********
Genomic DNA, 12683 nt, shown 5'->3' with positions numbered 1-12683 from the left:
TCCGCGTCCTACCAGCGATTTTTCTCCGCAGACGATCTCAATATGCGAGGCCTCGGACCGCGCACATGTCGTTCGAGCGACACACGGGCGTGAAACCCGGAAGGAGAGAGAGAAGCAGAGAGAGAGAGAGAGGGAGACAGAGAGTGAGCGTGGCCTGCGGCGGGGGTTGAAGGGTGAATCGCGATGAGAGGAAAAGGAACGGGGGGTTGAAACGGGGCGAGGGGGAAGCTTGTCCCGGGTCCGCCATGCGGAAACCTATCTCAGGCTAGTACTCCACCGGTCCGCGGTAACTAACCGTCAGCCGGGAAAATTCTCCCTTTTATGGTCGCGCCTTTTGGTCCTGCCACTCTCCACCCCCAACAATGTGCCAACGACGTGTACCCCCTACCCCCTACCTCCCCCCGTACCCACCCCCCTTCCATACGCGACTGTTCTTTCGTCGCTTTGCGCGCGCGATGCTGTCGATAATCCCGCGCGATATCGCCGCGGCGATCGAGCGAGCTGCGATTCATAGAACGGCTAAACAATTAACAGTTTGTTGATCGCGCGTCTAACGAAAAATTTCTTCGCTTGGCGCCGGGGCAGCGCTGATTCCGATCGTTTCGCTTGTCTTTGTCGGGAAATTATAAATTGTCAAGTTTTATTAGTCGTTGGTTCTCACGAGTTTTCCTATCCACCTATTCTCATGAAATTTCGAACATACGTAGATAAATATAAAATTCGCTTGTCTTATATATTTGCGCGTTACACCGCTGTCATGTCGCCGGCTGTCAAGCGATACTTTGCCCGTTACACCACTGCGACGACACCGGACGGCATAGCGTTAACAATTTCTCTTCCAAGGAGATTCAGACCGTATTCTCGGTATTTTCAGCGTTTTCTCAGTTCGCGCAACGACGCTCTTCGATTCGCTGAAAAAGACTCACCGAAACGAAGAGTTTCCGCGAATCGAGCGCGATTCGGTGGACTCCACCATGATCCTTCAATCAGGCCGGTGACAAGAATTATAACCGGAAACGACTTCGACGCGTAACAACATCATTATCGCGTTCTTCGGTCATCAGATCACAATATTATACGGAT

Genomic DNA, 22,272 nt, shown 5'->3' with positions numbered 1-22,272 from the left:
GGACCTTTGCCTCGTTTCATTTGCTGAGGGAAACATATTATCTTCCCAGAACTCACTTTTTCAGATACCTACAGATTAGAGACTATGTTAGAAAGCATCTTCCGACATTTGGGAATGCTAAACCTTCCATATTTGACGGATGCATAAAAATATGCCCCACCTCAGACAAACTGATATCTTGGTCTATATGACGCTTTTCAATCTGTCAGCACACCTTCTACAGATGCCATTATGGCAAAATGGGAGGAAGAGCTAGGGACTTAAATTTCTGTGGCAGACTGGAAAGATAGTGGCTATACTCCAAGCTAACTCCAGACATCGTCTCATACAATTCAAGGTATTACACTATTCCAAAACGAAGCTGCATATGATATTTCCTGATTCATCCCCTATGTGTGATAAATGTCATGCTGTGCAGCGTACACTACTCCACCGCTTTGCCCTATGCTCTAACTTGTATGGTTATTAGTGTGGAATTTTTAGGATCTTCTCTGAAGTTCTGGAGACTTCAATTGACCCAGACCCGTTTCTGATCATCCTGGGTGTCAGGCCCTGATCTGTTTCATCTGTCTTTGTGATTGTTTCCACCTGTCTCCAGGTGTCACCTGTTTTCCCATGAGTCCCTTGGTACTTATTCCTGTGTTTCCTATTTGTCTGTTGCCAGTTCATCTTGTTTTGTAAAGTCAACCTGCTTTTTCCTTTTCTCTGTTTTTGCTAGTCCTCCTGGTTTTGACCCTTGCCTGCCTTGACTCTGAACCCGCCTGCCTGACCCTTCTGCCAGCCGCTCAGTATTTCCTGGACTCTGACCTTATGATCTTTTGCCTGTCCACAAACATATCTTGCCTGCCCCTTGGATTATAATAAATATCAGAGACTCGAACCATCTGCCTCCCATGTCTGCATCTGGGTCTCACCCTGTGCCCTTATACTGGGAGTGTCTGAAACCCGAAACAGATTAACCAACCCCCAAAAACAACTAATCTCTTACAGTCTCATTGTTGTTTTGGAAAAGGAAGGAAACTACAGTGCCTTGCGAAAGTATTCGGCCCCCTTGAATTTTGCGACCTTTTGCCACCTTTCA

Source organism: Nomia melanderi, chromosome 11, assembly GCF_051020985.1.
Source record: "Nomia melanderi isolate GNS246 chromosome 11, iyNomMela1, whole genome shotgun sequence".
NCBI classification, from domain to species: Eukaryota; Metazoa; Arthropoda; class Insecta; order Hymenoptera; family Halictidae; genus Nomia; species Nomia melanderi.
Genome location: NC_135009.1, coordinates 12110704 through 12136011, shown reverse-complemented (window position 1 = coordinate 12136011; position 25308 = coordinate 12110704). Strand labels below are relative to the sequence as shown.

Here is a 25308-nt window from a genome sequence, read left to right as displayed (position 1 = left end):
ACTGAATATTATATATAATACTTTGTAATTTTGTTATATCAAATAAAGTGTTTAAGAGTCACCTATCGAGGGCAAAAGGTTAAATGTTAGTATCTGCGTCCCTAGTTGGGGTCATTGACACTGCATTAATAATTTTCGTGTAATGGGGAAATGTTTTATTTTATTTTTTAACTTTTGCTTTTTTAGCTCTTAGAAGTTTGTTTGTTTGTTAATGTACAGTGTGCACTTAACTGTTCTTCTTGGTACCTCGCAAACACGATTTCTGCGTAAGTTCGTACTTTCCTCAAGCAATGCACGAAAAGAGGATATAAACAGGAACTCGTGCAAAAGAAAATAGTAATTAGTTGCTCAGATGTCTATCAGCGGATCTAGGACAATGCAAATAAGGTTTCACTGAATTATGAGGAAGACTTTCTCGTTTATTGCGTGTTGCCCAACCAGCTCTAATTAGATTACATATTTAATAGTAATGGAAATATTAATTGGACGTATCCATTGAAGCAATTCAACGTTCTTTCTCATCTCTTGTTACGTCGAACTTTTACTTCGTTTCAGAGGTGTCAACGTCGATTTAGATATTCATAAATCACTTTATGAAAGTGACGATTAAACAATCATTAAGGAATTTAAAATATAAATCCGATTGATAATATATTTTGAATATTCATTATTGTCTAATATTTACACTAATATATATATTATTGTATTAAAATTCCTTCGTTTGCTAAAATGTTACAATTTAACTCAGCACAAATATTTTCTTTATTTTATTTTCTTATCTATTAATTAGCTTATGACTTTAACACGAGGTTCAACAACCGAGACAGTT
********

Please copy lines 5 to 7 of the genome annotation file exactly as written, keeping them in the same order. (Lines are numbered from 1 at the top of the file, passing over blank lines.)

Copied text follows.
Source organism: Nomia melanderi, chromosome 11, assembly GCF_051020985.1.
Source record: "Nomia melanderi isolate GNS246 chromosome 11, iyNomMela1, whole genome shotgun sequence".
NCBI classification, from domain to species: Eukaryota; Metazoa; Arthropoda; class Insecta; order Hymenoptera; family Halictidae; genus Nomia; species Nomia melanderi.